Selecting and honing those stories wasn’t easy. Rabasa and Garcia didn’t always agree.
Rubenology has its roots in the immersive Miami hit Amparo.
Photo courtesy of Abre Camino Collective
“Some stuff we thought was important, but he didn’t want to tell those stories. We’d go back and forth. We’d have arguments. There was always a push-pull between English and Spanish, between generations and what happens in a theater,” says Garcia, who was also mindful of choosing English words that are easier for Rubasa to pronounce.
After the creators tested material with pandemic-era digital shorts in different cinematic styles on IGTV (now Instagram Video) and YouTube, Rubenology
has emerged as a multimedia piece, one that calls attention to its own theatricality; as Collado describes it, “Ruben exposes the process.”
Garcia and Collado appear in videos, interacting with the live Rabasa and keeping the show going when he briefly leaves the stage. A stagehand helps ready him, onstage, for his final story. The structure is, says Garcia, both “practical and logistical. He’s 84. We had to give him some breaks.”
“He’s an 84-year-old actor who makes you feel like he’s 24. He challenges himself,” Collado observes.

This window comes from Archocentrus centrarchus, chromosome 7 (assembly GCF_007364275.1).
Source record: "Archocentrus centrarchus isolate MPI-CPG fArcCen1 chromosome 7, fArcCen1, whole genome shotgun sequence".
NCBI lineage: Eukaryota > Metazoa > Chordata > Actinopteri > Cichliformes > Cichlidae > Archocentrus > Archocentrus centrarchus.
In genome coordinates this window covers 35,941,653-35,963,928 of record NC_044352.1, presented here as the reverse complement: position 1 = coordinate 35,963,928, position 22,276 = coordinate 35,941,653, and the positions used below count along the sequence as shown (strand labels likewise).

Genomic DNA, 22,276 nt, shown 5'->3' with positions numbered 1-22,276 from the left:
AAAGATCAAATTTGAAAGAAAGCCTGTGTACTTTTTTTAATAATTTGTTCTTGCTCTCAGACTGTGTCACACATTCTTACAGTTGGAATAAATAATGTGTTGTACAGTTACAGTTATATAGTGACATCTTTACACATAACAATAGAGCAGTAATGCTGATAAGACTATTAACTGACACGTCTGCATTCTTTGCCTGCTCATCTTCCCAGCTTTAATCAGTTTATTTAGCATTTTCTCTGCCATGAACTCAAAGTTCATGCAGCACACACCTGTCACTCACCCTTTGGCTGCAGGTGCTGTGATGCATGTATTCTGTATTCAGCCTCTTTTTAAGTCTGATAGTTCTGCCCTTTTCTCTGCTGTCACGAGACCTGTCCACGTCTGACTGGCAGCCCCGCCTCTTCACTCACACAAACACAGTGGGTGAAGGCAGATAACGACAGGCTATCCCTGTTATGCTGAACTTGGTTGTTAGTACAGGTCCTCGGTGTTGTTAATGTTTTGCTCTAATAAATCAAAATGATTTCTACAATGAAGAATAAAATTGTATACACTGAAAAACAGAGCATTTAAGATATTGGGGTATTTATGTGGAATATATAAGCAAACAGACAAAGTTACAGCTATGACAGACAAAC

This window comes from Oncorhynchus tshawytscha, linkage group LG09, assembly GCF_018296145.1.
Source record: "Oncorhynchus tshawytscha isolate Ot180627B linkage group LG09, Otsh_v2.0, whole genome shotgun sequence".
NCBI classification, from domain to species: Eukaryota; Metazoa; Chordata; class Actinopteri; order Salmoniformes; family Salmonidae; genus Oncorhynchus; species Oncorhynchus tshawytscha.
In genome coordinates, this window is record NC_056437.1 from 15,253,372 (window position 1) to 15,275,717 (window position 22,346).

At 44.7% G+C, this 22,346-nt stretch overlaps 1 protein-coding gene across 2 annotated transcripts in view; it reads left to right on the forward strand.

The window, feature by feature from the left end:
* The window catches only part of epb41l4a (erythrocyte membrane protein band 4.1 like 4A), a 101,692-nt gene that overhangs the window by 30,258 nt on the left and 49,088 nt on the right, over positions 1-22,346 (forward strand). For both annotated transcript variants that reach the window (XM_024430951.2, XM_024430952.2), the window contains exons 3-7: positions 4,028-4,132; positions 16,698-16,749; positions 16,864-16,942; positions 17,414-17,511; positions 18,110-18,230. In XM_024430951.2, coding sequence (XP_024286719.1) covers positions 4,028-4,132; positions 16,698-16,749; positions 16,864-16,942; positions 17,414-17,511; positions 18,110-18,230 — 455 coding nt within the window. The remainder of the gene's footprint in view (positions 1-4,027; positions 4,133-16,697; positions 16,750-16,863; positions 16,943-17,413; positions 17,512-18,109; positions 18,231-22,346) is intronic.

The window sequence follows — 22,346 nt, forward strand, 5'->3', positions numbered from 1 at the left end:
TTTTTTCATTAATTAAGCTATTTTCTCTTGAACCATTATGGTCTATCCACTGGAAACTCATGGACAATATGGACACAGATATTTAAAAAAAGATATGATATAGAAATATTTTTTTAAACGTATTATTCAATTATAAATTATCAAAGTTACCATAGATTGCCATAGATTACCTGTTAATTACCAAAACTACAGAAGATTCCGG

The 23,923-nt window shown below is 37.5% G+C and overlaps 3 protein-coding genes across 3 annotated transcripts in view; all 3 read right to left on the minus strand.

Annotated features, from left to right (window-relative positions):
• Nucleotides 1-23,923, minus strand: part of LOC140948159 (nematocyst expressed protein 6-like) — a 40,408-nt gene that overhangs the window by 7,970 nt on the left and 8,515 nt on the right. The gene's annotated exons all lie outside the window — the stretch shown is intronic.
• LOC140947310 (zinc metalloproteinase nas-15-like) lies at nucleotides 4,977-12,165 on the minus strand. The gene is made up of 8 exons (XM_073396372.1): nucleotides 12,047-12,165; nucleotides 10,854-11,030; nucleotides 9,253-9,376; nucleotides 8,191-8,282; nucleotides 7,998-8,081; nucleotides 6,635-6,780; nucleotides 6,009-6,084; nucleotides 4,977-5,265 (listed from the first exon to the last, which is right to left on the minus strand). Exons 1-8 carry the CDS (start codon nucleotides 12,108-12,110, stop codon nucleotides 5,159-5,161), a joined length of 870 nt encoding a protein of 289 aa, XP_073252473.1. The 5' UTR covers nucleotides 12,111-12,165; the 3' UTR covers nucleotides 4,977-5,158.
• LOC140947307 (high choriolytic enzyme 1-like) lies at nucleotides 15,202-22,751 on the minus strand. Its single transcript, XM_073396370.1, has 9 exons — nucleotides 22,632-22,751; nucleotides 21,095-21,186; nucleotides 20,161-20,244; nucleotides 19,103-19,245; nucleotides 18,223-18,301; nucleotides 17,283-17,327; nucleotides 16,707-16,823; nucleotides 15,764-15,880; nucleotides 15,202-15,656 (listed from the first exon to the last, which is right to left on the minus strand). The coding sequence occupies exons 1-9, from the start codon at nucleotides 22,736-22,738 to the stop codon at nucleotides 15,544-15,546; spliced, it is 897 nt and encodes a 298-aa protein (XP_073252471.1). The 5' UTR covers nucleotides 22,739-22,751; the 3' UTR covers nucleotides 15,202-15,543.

After his years in New York, Rabasa lived in Miami for a time, appearing in the movies Guaguasi
(and others), five episodes of Miami Vice
, 39 episodes of the Spanish-language series Corte Tropical
and many more. After he moved to California, his movie and TV resume grew, with film work alongside Andy Garcia, Marisa Tomei, Colin Firth, Adam Sandler, Gloria Estefan, and others. But when Amparo
came calling, he gladly came back to Miami and stayed
“The majority of Spanish-speaking actors in California are Mexican, and directors would want me to sound Mexican. I just want to be me,” he says.
Garcia notes, “He’s been trying to tell his story forever. But people kept getting in the way. We thought, ‘How do we stop people from taking the mic away from him?’ ”
After he established his strong connection with Collado and Garcia — Rubasa calls them “my new family” — he got the chance to put his life onstage. His play is both serious and funny, and he believes the latter is harder to pull off.
“It’s more difficult to make people laugh. You have to have the right timing,” he says.
He would love to do a version of Rubenology
in Spanish — “it would be easier,” he says with a smile — but looks forward to its debut in English and sharing his life journey so far.
“In the beginning, it was difficult, but then I started loving New York and freedom,” he says. “I get to tell about my experiences in the United States and how I grew as a human being.”
Garcia — and Rabasa as well — would love it if Rubenology
could help transform the actor from a well-known supporting player to a leading man. Whatever happens, the playwright is happy to be bringing some long-overdue focus to the resonant life of a man brimming with stories.
“Ruben has been busy paving the road,” she says. “There is only one Ruben.”
– Christine Dolen, ArtburstMiami.com
Rubenology: The Making of an American Legend. Thursday, July 14, through Sunday, July 31, at GableStage, 1200 Anastasia Ave., Coral Gables; 305-445-1119; gablestage.org. Tickets cost $20 to $45.